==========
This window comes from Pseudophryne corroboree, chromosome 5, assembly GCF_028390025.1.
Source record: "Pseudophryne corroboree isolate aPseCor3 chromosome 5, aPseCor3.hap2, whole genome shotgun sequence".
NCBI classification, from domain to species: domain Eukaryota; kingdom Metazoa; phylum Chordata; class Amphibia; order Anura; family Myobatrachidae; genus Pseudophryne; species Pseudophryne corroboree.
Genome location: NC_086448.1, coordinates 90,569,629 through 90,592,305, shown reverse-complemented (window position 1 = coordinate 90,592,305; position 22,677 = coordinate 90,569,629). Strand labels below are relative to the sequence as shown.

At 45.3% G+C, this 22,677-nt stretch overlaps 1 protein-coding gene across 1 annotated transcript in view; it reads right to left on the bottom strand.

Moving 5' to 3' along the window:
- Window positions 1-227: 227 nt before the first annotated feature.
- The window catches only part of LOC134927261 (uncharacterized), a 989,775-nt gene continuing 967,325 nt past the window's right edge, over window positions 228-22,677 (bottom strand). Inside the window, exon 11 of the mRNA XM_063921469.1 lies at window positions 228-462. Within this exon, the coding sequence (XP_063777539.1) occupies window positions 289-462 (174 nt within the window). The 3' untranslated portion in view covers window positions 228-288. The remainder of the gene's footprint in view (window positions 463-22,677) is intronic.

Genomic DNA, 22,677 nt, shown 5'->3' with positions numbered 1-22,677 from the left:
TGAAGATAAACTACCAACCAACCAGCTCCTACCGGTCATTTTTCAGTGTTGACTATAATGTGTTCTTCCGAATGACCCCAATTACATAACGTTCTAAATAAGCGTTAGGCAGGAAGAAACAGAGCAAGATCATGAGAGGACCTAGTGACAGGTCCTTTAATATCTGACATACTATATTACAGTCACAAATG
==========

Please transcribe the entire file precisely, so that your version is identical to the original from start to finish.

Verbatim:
This window comes from Pseudophryne corroboree, chromosome 5, assembly GCF_028390025.1.
Source record: "Pseudophryne corroboree isolate aPseCor3 chromosome 5, aPseCor3.hap2, whole genome shotgun sequence".
NCBI classification, from domain to species: domain Eukaryota; kingdom Metazoa; phylum Chordata; class Amphibia; order Anura; family Myobatrachidae; genus Pseudophryne; species Pseudophryne corroboree.
Genome location: NC_086448.1, coordinates 90,569,629 through 90,592,305, shown reverse-complemented (window position 1 = coordinate 90,592,305; position 22,677 = coordinate 90,569,629). Strand labels below are relative to the sequence as shown.

At 45.3% G+C, this 22,677-nt stretch overlaps 1 protein-coding gene across 1 annotated transcript in view; it reads right to left on the bottom strand.

Moving 5' to 3' along the window:
- Window positions 1-227: 227 nt before the first annotated feature.
- The window catches only part of LOC134927261 (uncharacterized), a 989,775-nt gene continuing 967,325 nt past the window's right edge, over window positions 228-22,677 (bottom strand). Inside the window, exon 11 of the mRNA XM_063921469.1 lies at window positions 228-462. Within this exon, the coding sequence (XP_063777539.1) occupies window positions 289-462 (174 nt within the window). The 3' untranslated portion in view covers window positions 228-288. The remainder of the gene's footprint in view (window positions 463-22,677) is intronic.

Genomic DNA, 22,677 nt, shown 5'->3' with positions numbered 1-22,677 from the left:
TGAAGATAAACTACCAACCAACCAGCTCCTACCGGTCATTTTTCAGTGTTGACTATAATGTGTTCTTCCGAATGACCCCAATTACATAACGTTCTAAATAAGCGTTAGGCAGGAAGAAACAGAGCAAGATCATGAGAGGACCTAGTGACAGGTCCTTTAATATCTGACATACTATATTACAGTCACAAATG